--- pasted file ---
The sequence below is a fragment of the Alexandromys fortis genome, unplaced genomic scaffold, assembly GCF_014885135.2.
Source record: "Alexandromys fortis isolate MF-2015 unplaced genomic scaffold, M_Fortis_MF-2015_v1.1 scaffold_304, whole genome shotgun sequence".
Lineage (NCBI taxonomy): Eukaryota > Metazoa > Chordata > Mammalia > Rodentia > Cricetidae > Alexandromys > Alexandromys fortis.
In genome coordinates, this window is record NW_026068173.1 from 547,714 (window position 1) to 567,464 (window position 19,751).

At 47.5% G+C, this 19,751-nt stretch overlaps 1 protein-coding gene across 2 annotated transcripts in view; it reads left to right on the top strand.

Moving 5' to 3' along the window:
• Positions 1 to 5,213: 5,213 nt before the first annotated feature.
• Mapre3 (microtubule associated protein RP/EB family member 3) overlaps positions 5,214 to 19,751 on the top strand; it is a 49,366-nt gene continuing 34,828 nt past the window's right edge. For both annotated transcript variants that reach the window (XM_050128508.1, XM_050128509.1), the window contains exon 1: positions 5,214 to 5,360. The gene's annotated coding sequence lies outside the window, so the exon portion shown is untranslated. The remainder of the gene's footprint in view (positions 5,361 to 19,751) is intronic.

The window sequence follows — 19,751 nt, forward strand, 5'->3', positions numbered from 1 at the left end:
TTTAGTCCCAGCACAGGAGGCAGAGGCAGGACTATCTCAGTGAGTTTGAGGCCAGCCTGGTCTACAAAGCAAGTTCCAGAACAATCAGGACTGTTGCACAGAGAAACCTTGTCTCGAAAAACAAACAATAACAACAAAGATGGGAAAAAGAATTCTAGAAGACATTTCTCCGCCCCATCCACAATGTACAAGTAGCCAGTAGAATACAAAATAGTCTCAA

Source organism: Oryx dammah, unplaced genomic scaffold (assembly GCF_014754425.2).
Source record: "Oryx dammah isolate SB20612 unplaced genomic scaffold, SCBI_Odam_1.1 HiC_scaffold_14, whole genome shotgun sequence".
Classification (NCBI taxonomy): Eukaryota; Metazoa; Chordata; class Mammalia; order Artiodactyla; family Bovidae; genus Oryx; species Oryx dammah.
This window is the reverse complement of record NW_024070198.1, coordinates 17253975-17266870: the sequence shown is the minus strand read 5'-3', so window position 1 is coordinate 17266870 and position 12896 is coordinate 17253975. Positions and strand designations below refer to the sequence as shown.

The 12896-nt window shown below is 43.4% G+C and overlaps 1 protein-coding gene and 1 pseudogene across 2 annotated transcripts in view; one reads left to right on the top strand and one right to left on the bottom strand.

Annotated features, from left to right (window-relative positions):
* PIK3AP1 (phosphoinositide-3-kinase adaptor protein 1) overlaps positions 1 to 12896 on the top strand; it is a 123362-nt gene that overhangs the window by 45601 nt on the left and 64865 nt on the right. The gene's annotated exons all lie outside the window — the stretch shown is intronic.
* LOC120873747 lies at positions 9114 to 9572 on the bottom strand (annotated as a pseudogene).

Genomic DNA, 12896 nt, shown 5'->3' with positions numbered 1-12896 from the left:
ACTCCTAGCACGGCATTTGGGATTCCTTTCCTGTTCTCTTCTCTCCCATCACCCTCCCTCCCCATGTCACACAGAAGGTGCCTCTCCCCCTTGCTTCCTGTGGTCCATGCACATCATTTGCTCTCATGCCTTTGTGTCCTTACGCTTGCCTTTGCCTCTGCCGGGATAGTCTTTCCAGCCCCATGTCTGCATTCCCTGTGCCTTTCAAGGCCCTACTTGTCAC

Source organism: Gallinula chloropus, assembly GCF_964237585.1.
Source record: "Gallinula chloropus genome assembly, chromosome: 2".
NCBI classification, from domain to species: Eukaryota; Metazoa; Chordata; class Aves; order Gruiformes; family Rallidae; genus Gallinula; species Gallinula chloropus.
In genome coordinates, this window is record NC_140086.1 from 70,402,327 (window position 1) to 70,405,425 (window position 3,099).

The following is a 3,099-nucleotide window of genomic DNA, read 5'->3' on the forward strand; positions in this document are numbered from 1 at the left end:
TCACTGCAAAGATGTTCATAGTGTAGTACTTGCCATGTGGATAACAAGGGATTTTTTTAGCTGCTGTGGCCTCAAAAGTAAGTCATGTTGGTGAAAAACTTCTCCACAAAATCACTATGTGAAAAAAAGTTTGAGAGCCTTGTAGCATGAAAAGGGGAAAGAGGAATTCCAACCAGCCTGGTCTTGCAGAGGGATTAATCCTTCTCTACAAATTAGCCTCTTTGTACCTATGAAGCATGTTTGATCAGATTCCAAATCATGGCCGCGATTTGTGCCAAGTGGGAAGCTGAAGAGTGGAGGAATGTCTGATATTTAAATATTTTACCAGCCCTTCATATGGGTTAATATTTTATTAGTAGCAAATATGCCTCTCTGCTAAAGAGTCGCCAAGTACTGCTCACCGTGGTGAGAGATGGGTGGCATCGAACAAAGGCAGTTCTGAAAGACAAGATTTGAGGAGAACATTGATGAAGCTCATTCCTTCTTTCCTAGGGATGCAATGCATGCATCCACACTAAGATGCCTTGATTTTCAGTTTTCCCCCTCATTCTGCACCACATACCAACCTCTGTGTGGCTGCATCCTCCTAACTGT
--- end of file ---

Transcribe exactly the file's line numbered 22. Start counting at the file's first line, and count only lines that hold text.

Source record: "Gallinula chloropus genome assembly, chromosome: 2".